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We welcome journalist Julein Gorbach, professor in the School of Communications at the University of Hawaii at Manoa, in support of his latest book The Notorious Ben Hecht.
About the book: In 1932, Hecht solidified his legend as "the Shakespeare of Hollywood" with his thriller Scarface, the Howard Hughes epic considered the gangster movie to end all gangster movies. But Hecht rebelled against his Jewish bosses at the movie studios when they refused to make films about the Nazi menace. Leveraging his talents and celebrity connections to orchestrate a spectacular one-man publicity campaign, he mobilized pressure on the Roosevelt administration for an Allied plan to rescue Europe's Jews. Then after the war, Hecht became notorious, embracing the labels "gangster" and "terrorist" in partnering with the mobster Mickey Cohen to smuggle weapons to Palestine in the fight for a Jewish state.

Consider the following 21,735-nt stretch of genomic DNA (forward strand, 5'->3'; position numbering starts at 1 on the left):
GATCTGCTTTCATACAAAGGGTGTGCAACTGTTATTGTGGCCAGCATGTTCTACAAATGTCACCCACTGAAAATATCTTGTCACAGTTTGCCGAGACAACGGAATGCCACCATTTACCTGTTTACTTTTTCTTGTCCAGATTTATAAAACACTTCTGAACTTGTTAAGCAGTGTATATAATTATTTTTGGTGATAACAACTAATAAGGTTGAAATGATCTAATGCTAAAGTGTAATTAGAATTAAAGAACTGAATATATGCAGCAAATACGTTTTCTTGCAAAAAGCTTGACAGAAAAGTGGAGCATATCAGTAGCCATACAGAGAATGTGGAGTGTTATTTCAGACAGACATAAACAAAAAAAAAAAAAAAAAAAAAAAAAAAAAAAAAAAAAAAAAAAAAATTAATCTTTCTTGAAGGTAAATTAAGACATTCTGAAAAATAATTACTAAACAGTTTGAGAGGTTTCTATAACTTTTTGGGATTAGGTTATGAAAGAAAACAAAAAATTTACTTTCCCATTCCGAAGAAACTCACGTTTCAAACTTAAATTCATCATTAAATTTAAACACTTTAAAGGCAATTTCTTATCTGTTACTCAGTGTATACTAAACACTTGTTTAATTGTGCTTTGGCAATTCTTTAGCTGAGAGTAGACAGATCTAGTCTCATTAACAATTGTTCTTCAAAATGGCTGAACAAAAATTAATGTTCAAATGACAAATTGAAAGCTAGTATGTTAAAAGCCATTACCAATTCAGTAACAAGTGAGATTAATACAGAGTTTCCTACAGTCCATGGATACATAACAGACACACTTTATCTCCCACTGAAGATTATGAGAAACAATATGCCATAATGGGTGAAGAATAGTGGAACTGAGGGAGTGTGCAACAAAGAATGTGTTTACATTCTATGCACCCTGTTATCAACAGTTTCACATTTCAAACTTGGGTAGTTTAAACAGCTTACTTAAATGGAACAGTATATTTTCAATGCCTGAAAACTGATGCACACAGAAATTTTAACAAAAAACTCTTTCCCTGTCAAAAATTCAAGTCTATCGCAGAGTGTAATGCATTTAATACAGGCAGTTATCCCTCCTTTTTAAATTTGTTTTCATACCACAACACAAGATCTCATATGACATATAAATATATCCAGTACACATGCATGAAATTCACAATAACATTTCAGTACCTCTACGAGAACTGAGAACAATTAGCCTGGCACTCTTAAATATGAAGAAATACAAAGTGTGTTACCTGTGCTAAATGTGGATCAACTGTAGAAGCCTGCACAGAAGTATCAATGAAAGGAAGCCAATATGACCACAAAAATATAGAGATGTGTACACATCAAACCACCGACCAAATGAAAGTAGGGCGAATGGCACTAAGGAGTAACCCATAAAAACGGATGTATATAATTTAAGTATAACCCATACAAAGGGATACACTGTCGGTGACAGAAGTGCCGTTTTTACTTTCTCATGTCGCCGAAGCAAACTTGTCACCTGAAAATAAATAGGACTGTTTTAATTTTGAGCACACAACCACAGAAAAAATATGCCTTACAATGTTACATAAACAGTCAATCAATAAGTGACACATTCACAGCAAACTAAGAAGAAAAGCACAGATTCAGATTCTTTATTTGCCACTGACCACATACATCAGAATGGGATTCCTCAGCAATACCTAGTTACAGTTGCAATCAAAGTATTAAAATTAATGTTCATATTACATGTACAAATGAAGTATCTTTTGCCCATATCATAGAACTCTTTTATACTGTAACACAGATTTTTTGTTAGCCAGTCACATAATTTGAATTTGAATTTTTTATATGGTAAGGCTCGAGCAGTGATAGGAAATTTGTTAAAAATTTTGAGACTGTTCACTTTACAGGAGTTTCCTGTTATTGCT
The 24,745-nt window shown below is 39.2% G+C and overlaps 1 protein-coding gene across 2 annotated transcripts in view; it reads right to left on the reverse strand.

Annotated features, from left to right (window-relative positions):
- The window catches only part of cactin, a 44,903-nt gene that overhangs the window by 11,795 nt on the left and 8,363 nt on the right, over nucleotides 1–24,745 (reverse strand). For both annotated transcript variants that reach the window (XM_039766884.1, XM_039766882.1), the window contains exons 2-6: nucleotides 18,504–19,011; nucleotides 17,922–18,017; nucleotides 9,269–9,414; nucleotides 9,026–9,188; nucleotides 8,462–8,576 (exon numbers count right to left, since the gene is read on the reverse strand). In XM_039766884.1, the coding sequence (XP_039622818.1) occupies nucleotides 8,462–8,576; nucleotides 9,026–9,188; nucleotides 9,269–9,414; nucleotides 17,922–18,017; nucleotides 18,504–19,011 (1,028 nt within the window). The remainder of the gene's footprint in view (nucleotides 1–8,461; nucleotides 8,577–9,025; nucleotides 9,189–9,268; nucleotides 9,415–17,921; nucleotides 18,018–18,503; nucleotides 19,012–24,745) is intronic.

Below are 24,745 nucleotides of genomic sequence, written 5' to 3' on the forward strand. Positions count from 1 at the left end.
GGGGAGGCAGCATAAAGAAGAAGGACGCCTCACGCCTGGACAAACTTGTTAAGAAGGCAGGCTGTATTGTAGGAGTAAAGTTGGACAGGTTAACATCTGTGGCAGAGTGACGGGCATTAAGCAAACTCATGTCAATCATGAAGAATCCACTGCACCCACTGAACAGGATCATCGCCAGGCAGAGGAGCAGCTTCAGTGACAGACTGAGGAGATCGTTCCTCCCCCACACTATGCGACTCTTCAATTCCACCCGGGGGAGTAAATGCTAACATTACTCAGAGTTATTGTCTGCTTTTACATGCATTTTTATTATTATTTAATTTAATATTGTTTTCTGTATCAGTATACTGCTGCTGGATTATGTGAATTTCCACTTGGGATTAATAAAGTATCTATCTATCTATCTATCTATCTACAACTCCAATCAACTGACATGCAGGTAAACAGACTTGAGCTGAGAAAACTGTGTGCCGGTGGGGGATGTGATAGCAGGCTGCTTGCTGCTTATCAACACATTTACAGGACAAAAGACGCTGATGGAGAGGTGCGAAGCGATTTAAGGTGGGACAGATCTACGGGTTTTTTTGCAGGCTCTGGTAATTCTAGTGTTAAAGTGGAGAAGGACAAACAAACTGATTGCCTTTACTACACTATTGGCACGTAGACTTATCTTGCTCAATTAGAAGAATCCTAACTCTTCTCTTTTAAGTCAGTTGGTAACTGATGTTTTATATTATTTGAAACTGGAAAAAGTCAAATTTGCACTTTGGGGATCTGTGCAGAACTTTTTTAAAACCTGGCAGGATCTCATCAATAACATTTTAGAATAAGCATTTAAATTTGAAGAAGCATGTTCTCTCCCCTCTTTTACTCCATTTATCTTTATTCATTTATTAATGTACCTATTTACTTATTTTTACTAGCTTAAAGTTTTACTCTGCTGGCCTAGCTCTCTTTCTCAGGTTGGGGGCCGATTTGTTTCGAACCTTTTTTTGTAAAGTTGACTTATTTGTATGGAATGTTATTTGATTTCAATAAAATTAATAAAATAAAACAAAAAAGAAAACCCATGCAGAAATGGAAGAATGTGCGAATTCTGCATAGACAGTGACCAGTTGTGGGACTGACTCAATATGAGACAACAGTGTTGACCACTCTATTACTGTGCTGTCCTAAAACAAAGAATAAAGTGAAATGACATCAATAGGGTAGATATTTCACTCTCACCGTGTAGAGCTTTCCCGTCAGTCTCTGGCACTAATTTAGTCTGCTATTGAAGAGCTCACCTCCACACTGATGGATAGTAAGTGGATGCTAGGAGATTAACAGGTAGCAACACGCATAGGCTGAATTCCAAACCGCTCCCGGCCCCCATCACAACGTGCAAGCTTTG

The Notorious Ben Hecht: Iconoclastic Writer and Militant Zionist is a biography of a great twentieth-century writer that treats his activism during the 1940s as the central drama of his life. It details the story of how Hecht earned admiration as a humanitarian and vilification as an extremist at this pivotal moment in history, about the origins of his beliefs in his varied experiences in American media, and about the consequences.
About the author: Julien Gorbach spent most of his 10 years as a daily newspaper reporter on the police beat, covering drive-by shootings and murder trials, and publishing an investigative series on killings that remained unsolved because gangs had intimidated witnesses into silence. As a freelancer, he contributed to the Boston Phoenix, Time Out New York, the San Francisco Bay Guardian, and the New Orleans Gambit, among other publications. He covered Hurricane Katrina for the Boston Globe. Gorbach earned a doctorate in media history at the University of Missouri-Columbia in 2013 and is now an assistant professor in the School of Communications at the University of Hawaii at Manoa.